Gold is traditionally the most precious metal. Pure or 24 carat gold is generally too soft to be used for making objects, and so gold is usually alloyed with other metals to add strength and/or to change its colour. Gold is most commonly seen as yellow, white or rose (pink) coloured, although other colours such as green gold are sometimes found. Generally speaking, there are five hallmarks associated with gold: a crown mark; a number stamp for carats (before 1798 only 22 carat was marked, from 1798 18 carat was marked, and from 1854 15, 12 and 9 carat were marked); a date letter; a maker’s mark and an assay office mark. The carat number shows the amount of gold in the alloy. So if pure gold is 24 carat, 9 carat gold contains under half gold; the rest being other materials.
Some objects have a thin outer layer of gold. There are four types of gilded surfaces on metals:
1. Gold leaf applied with a mordant (adhesive), for example on exterior iron railings. This type is rarely seen on decorative art objects.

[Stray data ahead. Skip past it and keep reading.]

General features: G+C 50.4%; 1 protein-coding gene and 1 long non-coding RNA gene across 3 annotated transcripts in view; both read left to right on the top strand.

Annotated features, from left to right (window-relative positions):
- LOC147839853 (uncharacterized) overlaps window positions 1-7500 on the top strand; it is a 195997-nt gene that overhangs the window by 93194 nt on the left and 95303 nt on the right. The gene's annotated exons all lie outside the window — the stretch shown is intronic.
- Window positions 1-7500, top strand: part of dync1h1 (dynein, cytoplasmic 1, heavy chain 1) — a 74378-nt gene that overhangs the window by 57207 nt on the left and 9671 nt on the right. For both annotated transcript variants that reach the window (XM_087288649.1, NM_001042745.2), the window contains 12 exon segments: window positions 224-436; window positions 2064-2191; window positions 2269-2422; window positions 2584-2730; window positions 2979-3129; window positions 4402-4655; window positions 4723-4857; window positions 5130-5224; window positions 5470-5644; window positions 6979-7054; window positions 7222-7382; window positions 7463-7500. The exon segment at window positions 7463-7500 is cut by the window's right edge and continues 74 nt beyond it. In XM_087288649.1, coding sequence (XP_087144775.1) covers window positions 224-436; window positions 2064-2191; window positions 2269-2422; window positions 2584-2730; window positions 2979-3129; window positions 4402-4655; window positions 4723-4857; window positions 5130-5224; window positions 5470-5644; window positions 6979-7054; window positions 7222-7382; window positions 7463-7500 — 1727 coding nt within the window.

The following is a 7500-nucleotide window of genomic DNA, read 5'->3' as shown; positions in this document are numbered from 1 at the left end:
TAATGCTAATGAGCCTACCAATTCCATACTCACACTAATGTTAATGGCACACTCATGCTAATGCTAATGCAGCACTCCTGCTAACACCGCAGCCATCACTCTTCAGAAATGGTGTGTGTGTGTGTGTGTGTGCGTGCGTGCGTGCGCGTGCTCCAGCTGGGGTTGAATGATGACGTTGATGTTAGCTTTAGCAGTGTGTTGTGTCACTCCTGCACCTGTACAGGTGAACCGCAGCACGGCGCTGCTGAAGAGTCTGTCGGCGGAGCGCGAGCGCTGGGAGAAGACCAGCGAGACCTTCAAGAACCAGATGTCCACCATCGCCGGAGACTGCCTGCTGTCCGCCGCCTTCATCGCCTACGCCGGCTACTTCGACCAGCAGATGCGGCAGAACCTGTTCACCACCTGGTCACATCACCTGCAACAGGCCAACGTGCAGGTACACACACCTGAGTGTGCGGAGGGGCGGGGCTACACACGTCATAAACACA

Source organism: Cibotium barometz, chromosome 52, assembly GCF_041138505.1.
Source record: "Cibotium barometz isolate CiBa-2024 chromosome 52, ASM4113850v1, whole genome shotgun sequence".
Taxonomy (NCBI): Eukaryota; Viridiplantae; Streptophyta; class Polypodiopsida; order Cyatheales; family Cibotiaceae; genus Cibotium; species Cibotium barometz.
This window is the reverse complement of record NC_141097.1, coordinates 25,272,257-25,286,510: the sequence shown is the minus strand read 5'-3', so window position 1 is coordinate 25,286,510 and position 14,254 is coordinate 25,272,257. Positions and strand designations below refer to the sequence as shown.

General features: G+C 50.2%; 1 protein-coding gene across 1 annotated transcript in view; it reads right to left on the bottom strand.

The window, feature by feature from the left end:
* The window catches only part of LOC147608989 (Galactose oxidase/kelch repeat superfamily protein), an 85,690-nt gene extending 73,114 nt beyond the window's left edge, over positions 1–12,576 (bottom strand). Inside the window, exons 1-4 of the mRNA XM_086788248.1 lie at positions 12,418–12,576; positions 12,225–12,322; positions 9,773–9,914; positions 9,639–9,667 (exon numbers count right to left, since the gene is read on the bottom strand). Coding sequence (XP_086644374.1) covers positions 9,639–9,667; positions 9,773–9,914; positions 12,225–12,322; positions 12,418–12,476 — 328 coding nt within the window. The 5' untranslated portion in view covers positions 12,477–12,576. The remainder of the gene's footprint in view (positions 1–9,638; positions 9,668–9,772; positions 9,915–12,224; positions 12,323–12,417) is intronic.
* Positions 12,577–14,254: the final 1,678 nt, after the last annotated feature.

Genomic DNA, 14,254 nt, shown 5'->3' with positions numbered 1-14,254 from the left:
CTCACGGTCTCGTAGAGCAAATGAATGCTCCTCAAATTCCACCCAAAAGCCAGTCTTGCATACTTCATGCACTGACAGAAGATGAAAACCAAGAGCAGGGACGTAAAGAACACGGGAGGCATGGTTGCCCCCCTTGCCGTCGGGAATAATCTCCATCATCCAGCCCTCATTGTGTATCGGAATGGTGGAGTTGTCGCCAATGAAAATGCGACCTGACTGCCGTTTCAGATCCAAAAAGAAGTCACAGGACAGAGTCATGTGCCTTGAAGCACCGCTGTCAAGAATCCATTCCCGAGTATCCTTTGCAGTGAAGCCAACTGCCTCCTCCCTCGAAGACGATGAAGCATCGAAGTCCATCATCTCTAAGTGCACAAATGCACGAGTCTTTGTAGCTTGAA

2. Mercury amalgam gilding, the most common form of gilding until the 1840s. A paste made of scraps of gold dissolved in mercury was applied to the object, which was then heated until most of the mercury evaporated, leaving a gold layer fused to the metal surface.
3. Electrogilding became the most common gilding method post-1840s (see Silver). Until 1940 only 24 carat gold, which was very susceptible to scratching and wear, could be plated on in this way. In 1940 a method of depositing 22 carat gold was developed.
4. Rolled gold. A ‘sandwich’, with gold or gold alloy as the ‘bread’ and gilding metal/silver/nickel in between, is rolled so that it fuses together and is then fabricated into objects.